Hero art credit: Ashley Lukashevsky
Letter From Leadership
Though we are living through unprecedented backlash against the trans and gender nonconforming community in the United States, it is also an era of renewed resistance, collaboration, care, and joy. It is in this spirit that we are pleased to present TLC’s 2022 annual report.
As you may know, last year TLC focused much of its energy on supporting trans youth and their families in the state of Texas, where local laws and policies threatened to criminalize gender affirming care, parents, caregivers, and healthcare providers. TLC continued to fight for the rights of trans people, including migrants, people with disabilities, incarcerated people, people living with HIV, by taking new and sustained legal action at local and federal levels. Ever focused on racial justice, we remained committed to the leadership of Black and Brown trans women and femmes, who know best the ways to lead us all to liberation.
For the first time in more than a decade, TLC went through a leadership transition at the end of last year when longtime Executive Director Kris Hayashi passed the baton to Shelby Chestnut, who previously served as TLC’s Director of National Policies and Programs, and was one of the co-architects of the visionary Trans Agenda for Liberation.
Thanks to your amazing support, TLC is Building Trans Power through expansive programs, visionary strategies and impact, and deep community roots.
Transgender Law Center
TLC By The Numbers In 2022
Watch our video about how We Win Together at https://transgenderlawcenter.org/we-win-together
Building Trans Power:
A Comprehensive, Coordinated, Trans-Led Strategy Emerges
Throughout 2022, TLC convened and led a group of transgender and nonbinary leaders of national, state, and local organizations in convenings to address the marked escalation of political and legislative attacks on transgender and nonbinary people. Together, we developed a Trans National Coordinated Strategy that aims to support local transgender and nonbinary communities while simultaneously building capacity, alongside our allies, to defend ourselves from these ongoing political attacks and build long-needed trans movement infrastructure.
There is joy and power in being who we are and intentionally building a world we want. To create this world, the movement needs to:
- Resource and support the leadership of Black and non-Black indigenous and people of color, people living with disabilities, people living with HIV, youth, elders, sex workers, poor folks, migrants, and trans women and femmes.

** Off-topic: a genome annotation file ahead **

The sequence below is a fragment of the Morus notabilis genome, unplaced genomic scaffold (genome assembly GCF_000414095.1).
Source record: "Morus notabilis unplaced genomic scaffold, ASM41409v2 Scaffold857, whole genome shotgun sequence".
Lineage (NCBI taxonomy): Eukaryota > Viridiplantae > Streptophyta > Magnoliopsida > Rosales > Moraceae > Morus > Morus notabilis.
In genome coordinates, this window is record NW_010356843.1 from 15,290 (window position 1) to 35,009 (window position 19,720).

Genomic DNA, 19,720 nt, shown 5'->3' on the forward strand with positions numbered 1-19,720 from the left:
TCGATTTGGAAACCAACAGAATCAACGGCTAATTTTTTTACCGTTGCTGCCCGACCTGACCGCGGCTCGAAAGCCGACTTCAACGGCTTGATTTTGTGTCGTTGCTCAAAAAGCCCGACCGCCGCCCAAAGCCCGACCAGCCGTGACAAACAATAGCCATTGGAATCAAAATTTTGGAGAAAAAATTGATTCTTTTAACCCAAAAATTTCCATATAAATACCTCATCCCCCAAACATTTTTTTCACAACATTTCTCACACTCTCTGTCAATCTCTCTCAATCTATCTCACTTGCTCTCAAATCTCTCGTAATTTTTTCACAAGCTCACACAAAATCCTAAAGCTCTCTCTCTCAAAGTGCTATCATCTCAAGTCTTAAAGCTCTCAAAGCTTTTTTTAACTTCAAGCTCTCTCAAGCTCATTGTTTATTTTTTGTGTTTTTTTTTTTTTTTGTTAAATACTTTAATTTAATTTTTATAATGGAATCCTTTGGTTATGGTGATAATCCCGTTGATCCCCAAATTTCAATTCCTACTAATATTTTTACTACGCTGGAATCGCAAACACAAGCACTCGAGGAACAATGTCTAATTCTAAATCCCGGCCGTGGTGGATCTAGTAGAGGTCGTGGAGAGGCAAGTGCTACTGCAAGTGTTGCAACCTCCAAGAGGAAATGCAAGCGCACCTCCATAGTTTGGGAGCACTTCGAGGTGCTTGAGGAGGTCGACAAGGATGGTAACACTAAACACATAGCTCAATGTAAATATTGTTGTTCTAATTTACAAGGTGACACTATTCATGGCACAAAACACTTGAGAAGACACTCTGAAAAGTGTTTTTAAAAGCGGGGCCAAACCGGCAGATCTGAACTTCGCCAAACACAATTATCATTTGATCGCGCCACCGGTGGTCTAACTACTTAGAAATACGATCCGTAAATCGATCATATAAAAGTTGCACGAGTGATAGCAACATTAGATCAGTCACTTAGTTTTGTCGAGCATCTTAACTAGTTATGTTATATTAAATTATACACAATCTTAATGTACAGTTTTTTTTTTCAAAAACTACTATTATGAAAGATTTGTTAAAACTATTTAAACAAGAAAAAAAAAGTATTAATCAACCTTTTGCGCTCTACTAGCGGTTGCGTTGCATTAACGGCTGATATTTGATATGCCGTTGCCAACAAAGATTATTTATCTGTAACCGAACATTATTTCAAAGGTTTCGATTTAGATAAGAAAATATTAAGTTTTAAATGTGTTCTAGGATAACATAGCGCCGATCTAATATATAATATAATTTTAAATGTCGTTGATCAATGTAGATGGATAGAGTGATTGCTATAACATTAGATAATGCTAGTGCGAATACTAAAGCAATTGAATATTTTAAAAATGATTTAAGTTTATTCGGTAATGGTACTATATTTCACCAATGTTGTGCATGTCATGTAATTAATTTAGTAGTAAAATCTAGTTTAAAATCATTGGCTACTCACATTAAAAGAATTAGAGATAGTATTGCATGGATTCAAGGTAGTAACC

- Concentrate on healing justice, increase support for safety and security, and ensure stable and flexible funding streams.
- Resource Midwestern and Southern regions of the United States.
- In regions less under attack and with existing protections in place, continue to push for more protections, and ensure trans people outside the region can access resources without criminalization.
- Increase the number of trans people who work as lawyers, communications strategists, organizers, advocates, and fundraisers.
- Share accurate and timely information through community mobilization.
- Build the political power of those who are criminalized and currently in jails, prisons, or immigration detention centers.
- Resource dedicated spaces to breathe and dream about the world we are trying to create.
The Trans National Coordinated Strategy also includes overarching goals, five-year outcomes, short-term objectives, and dozens of detailed strategies to achieve our vision. These strategies will serve as a road map for those working toward building trans power and a world in which our communities are valued and cared for in all the ways we deserve. Our top priority throughout is to center those most impacted by these ongoing attacks, including Black and non-Black indigenous and people of color, mid-western regions, southern regions, people living with disabilities, people living with HIV, youth, elders, sex workers, poor folks, migrants, and trans women and femmes.
TLC was proud to partner with the following organizations to develop the strategy: BlackTrans Women, inc./National Black Trans Advocacy Coalition (BTWI/BTAC), Disability Project at Transgender Law Center, Equality Federation, GSA Network, Intransitive, LGBTQ Center of Durham, Ladies Intervention Project for Success (LIPS), National Center for Transgender Equality (NCTE), PFLAG National, Political Research Associates, TAKE Resource Center, Transgender Education Network of Texas (TENT), Transgender Legal Defense & Education Fund (TLDEF),TransInclusive Group, and The Trevor Project.
Spotlight On TLC’s New Executive Director
Working in coalition allows us to weather that loss together and figure out ways of keeping each other safe.”
TLC’s Major Gifts Manager Zinnia Bynum recently had a conversation with helby Chestnut, who served as TLC’s Director of Policy and Programs for five years, and became TLC’s Executive Director in January 2023.
Zinnia: If you were to reflect on where TLC and the trans liberation movement has been over the past 5-10 years, what have been some of the biggest movement markers?
Shelby: Despite all of the anti trans rhetoric and legislation that’s sweeping the country, and really the globe, you see TLC stepping into embodied leadership across the country, working with grassroots organizations to be in coalition and right relationship. A few years back. TLC convened national training institutes following the North Carolina bathroom bill, and that moment got folks together to think, “how do we meet this moment?” Over the years we’ve continued to meet those people and develop an amazing framework for both our movement and our organization through the Trans Agenda for Liberation. We continued to approach the work with care and grace such as during the 2020 George Floyd protests, when we did multiday teach-ins around defunding the police and abolition movements with over 250 people attending. When we convened leaders in 2022 around Texas Governor Abbott’s directive to criminalize and dehumanize parents of trans kids, we came out of that with dozens of leaders from national organizations, grassroots organizations, and trans people unilaterally saying this is our priority focus – we want a trans table of policymakers, we want narrative interventions, and we need to prioritize the safety and security and resources of our communities.